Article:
Organisers of Singapore’s annual gay rights rally are to deploy security personnel for the first time, amid fears that increased religious opposition might blight this year’s event.

Pink Dot, which is due to be held for in Singapore tomorrow for the sixth consecutive year, has grown significantly in recent years, which has led to more vocal opposition from homophobic groups.

Earlier this week, Christian and Muslim groups in Singapore joined forces to protest against the rally, in opposition to the “normalization of LGBT” and “public promotion of homosexuality”.

Speaking yesterday to English-language newspaper TODAY, Paerin Choa, a spokesperson for the Pink Dot organisation, said: “We’re aware that [groups opposing the event] might come down and [we] have a crisis management plan in place.”

He added: “We’ve also engaged security personnel, but more because of potential crowd issues.”

Responding to claims made by the religious groups, he said: “I won’t say that we’re normalising it, I’d say that we are exposing people to the truth of what being LGBT means.”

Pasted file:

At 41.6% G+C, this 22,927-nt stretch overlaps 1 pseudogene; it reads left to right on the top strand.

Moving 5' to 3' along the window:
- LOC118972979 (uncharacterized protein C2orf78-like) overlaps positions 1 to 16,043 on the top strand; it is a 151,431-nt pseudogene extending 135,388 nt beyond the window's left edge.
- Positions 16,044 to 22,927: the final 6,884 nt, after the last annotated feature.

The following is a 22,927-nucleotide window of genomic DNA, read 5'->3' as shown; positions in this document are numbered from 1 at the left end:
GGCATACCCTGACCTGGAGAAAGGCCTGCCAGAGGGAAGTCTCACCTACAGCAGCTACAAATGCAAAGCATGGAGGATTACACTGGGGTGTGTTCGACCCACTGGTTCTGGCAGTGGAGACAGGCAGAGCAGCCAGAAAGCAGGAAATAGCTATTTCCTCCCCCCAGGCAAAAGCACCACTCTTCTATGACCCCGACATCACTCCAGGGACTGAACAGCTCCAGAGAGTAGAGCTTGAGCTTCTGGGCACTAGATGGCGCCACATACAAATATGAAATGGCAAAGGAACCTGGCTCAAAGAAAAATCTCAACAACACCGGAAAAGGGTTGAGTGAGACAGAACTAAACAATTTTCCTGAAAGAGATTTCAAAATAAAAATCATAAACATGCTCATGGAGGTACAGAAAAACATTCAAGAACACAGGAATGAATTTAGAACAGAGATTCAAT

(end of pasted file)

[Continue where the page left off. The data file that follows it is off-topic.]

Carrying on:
He explained that the event is not intended as a protest or to change Singaporean laws, saying: “Pink Dot has always been a social movement to change hearts and minds. When we first started in 2009, homosexuality in Singapore was taboo.”

The highlight of the celebrations is the formation of a circular crowd of people wearing pink, an aerial photograph of which produces the ‘pink dot’ itself to indicate the volume of participants each year.

This is classed as a demonstration by Singaporean authorities, which restricts participation to citizens and Permanent Residents and bans foreigners from taking part.

Last year’s rally attracted an estimated 21,000 people, the highest numbers seen in the event’s history. The first event was held in 2009.

Strict Singaporean laws, which restrict such demonstrations to Speakers’ Corner in Hong Lim Park, prevent more conventional Pride marches.

Section 377A of the Singaporean Penal Code forbids male same-sex acts, although female same-sex sexual activity was legalised in 2007. Although the law is sporadically enforced, a constitutional challenge against it was dismissed by courts last year.